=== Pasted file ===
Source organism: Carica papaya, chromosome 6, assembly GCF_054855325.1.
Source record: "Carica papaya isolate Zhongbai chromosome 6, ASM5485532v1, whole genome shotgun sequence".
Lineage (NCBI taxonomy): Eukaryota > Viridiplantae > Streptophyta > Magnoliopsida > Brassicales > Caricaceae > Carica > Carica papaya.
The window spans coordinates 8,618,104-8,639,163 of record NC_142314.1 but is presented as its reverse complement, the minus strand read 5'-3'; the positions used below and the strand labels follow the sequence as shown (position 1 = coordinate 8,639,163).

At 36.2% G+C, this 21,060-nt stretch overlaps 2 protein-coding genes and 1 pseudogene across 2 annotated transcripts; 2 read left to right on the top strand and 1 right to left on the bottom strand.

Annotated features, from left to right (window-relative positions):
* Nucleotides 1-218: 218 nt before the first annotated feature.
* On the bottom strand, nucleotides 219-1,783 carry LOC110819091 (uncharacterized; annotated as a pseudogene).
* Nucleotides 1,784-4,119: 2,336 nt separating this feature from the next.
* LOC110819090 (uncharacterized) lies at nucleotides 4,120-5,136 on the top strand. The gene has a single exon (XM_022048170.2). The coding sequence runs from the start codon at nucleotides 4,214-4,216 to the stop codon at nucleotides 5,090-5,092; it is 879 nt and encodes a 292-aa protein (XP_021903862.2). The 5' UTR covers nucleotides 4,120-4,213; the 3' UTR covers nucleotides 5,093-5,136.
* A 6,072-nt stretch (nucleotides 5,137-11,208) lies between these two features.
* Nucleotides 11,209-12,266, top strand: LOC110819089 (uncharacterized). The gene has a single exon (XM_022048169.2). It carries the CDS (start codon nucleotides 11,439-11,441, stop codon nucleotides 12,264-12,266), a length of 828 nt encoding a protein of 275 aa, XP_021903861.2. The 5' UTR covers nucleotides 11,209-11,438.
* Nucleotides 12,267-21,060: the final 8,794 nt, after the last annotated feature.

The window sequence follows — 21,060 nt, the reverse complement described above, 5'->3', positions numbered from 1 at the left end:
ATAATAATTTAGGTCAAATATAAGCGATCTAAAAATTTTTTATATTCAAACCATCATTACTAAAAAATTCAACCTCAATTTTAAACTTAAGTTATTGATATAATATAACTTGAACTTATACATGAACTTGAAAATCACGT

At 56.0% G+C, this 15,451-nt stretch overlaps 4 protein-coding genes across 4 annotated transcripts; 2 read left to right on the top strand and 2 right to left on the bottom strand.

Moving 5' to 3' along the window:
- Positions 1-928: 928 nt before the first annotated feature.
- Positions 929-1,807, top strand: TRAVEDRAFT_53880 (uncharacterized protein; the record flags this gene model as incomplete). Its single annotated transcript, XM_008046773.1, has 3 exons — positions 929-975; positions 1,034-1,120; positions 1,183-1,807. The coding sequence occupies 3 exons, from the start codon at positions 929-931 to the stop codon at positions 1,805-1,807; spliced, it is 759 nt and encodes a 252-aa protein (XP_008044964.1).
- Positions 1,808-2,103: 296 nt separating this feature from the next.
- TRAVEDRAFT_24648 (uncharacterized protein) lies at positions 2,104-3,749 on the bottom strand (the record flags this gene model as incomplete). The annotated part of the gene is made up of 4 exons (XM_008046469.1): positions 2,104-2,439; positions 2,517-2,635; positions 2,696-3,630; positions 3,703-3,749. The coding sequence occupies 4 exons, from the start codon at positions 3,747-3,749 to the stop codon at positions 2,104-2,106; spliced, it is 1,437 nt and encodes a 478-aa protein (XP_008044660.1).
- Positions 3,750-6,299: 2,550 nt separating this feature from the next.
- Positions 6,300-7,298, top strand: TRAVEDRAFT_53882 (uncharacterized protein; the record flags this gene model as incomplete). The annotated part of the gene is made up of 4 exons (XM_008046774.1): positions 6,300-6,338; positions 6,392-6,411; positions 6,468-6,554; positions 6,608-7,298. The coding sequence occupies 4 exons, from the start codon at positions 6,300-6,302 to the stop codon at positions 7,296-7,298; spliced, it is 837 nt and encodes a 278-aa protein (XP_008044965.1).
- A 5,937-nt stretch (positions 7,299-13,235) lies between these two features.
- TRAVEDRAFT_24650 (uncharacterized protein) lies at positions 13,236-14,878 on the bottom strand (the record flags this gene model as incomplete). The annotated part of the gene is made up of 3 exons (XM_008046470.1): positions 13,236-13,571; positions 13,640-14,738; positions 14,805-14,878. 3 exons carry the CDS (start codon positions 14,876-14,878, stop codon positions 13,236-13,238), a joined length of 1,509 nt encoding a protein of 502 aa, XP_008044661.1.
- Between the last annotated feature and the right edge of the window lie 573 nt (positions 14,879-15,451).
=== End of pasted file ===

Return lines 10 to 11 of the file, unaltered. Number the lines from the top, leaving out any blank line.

* LOC110819090 (uncharacterized) lies at nucleotides 4,120-5,136 on the top strand. The gene has a single exon (XM_022048170.2). The coding sequence runs from the start codon at nucleotides 4,214-4,216 to the stop codon at nucleotides 5,090-5,092; it is 879 nt and encodes a 292-aa protein (XP_021903862.2). The 5' UTR covers nucleotides 4,120-4,213; the 3' UTR covers nucleotides 5,093-5,136.
* A 6,072-nt stretch (nucleotides 5,137-11,208) lies between these two features.